Mediation Process

Family mediation is a voluntary process, where separating or divorced couples can have a discussion – not an argument – about their future arrangements, guided by an experienced mediator. No-one forces you to come and you can leave the process at any time if it’s not working for you.

Mediation is impartial. The mediator does not take sides, making sure that all negotiations are balanced and that both parties are able to freely express their views.

The power of decision-making rests with you. The mediator will not tell you what to do but is there to guide you through possible options and to help you both make the right arrangements about your future.

Mediation is confidential, which means you are free to explore all options safe in the knowledge that if mediation fails the courts are not entitled to hear about the discussions that took place. This ensures that the negotiations are ‘without prejudice’ and won’t influence any future legal proceedings.

There are two exceptions to confidentiality: one involves financial disclosure, where the courts are able to call on financial information provided during mediation and use it to form a judgment. The other is where a mediator is concerned that a child is at risk of serious harm and therefore has a duty to report it to the appropriate services.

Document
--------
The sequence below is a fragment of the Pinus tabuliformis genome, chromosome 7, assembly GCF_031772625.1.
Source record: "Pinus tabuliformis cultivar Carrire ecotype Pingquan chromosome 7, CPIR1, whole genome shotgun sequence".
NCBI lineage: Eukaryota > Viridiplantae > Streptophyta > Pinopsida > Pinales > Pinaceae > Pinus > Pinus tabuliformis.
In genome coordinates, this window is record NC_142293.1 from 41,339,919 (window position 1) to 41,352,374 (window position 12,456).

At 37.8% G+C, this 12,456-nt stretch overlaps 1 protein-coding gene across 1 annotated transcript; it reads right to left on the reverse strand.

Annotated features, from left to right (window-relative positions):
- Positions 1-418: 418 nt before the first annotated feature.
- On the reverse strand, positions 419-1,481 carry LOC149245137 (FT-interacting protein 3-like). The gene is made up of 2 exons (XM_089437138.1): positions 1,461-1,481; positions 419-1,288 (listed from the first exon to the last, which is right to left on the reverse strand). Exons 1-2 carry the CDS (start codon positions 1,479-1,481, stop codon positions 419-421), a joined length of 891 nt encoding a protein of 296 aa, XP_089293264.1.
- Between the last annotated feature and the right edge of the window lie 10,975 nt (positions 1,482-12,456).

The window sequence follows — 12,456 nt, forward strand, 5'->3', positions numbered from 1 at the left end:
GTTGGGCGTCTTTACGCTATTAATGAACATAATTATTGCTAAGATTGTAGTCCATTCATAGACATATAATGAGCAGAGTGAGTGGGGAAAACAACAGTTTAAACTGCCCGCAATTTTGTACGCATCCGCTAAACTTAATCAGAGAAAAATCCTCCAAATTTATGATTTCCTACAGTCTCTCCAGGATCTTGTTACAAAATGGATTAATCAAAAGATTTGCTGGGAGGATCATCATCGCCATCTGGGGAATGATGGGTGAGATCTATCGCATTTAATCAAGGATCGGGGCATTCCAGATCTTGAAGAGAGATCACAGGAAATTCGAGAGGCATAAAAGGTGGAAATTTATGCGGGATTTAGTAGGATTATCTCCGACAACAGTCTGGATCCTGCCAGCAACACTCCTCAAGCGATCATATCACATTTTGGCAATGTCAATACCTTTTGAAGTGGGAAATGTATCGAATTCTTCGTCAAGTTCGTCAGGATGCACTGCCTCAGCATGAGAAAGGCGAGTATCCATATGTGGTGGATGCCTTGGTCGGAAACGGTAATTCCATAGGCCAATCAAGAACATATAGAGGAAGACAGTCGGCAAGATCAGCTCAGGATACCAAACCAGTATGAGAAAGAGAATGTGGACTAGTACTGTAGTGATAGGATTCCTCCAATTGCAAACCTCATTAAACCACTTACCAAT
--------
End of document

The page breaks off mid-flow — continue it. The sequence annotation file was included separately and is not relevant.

As of 30 June 2022, all mediators must make privacy policy/notices and complaints policies available on their websites. The relevant complaints policy will be set out and attached to the mediation Agreement to Mediate as well as being posted here. The privacy policy/notice must enable information held by the mediator to be shared with the Family Mediation Standards Board (FMSB) in the event that a formal complaint is made to the FMSB to which the information is relevant.

Mediation Process

Where Children are Involved

  • It is desirable that the voice of children should be heard during mediation
  • Both parents should ensure that children do not hear inappropriate language being exchanged between parents
  • Both parents, with regards to the lives of their children, should have a completely full role in co-parenting through a co-operative parenting pathway


The law now requires everyone who wishes to take a child, family property or finance matter to court to attend a Mediation Information and Assessment Meeting (MIAM) to decide whether the matter may be suitable for mediation.

A mediator will take you individually through the MIAM and, where agreed, will then contact the other party to invite them to attend a joint mediation session. If the MIAM is unsuccessful in bringing about mediation, the mediator can help send the matter to court by providing a mediator signed page for you to place in your C100 or Form A.

Please contact us for further information, with no obligation.

Family Mediation Council
Family Mediators Association
College of Mediators